This month I have been coasting through life. That’s not to say that I’ve been taking it easy, but instead, I’ve been enjoying the benefits of the coasting function in the SEAT Alhambra. In simple terms, when you lift off the throttle, the engine is de-clutched, helping to deliver better fuel economy. It’s an easily missed feature of the DSG-equipped diesel engine, but it’s becoming a key part of my journeys in the Alhambra. Reach the top of the hill, take your foot off the gas, and the Alhambra should disengage drive in order to coast down the other side. I say ‘should’ because I often find myself blipping the throttle to force it into action – or should that be inaction? Dare I say I’m becoming a little obsessed with the functionality? It’s surprisingly satisfying to see how long you can maintain the coasting effect, like a skateboarding kid on the pavement.
In truth, the Alhambra needs all the help it can get to deliver respectable fuel economy. I’m averaging 36.4mpg, which is a slight improvement over last month’s figure, but still a long way short of the old NEDC official economy, but closer to the WLTP figures. But does it stand a chance, when its primary duties are ferrying the children to the local sports centres, local jaunts to the grandparents, and shopping expeditions? It’s quite telling that I achieved 40.2mpg from a tank when the Alhambra was taken on a 500-mile round trip. Perhaps that’s a more realistic impression of the big SEAT’s fuel economy.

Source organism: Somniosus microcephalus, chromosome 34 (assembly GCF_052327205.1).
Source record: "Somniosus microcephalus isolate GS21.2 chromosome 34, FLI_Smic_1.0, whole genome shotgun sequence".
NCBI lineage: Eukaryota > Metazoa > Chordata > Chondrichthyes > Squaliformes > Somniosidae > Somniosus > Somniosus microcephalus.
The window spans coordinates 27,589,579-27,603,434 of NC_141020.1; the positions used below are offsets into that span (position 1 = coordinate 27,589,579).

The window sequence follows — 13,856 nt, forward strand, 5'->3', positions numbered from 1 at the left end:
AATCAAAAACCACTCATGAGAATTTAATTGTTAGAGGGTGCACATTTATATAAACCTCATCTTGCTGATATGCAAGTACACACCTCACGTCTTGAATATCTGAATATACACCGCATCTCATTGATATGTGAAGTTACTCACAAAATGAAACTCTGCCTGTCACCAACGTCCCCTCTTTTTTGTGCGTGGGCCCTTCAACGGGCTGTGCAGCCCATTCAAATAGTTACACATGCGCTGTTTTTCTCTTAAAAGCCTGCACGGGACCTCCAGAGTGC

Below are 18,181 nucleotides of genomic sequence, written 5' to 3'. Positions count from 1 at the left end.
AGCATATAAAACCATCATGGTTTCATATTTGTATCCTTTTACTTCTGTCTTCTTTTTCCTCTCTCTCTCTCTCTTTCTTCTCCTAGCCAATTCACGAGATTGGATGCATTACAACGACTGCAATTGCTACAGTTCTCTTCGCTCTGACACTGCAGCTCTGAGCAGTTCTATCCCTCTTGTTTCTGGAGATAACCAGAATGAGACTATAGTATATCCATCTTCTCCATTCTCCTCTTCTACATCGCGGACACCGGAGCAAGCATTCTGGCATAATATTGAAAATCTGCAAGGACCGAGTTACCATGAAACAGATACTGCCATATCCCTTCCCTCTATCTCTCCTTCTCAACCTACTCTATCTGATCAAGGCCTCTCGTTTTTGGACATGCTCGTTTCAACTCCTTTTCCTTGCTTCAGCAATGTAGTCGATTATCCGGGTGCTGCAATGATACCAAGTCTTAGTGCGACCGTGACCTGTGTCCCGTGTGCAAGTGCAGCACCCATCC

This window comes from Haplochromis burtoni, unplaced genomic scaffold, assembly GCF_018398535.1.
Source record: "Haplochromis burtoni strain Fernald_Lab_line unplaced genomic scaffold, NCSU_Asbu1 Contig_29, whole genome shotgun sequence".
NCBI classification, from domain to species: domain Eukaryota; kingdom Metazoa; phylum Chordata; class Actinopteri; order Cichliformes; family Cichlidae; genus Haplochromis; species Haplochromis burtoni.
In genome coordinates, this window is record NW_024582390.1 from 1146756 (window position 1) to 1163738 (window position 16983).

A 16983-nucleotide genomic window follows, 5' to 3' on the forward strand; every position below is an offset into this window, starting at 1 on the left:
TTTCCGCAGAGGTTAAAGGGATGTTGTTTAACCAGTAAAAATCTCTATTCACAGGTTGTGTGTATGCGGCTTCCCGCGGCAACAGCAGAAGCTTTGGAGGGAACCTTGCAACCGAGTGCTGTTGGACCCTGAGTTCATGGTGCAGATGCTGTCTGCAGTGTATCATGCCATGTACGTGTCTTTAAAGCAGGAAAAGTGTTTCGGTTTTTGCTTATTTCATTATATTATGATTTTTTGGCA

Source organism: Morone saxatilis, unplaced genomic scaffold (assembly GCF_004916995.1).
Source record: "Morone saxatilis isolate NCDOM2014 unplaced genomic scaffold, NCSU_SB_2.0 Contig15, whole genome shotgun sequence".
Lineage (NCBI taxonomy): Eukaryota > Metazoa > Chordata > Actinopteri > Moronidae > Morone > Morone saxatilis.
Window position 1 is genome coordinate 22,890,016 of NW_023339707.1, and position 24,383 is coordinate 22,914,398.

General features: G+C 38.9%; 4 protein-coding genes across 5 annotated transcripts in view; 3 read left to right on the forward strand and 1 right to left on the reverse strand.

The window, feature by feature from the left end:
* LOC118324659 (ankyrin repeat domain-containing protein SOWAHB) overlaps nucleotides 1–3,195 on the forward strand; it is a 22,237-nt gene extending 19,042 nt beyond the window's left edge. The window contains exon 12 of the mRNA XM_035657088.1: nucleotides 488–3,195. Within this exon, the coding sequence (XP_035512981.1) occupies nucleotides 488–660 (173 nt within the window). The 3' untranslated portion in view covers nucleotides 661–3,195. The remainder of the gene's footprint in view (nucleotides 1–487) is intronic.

I might be a fan of the coasting function, but I’m less enamoured by the DSG transmission. For the most part, it’s perfectly acceptable; I maintain that an automatic transmission is a little like a football referee – it’s at its most effective when you don’t notice it. But ask the Alhambra to climb or descend a hill, and the transmission will often select the wrong gear – usually a ratio too low – resulting in a whine that’s as irritating as a grass strimmer on a Sunday morning. Having the steering wheel-mounted pedals provides an element of control, as I can step in to select a more appropriate gear, but the gearbox can also feel out of sorts in traffic and when exiting junctions, occasionally being slow to react. It’s not that I yearn for a manual gearbox in an MPV, but the DSG is one irritant in an otherwise impressive package.
I’ll conclude with a special mention for the auto-hold function, which allows you to release the brake pedal when stopped in traffic, giving your right foot a bit of downtime and relieving the driver behind of temporary blindness caused by your retina-burning brake lights. When you’re ready to pull away, you simply press the accelerator pedal. It’s an effective and highly underrated function, and more cars should have it.
Date arrived 14th January 2019
Fuel economy 39.2-41.5mpg (WLTP combined) 36.4mpg (on test)
The auto-hold function is an underrated feature – it should be featured in more cars.
The DSG transmission struggles to cope with hills and can feel unwieldy in traffic.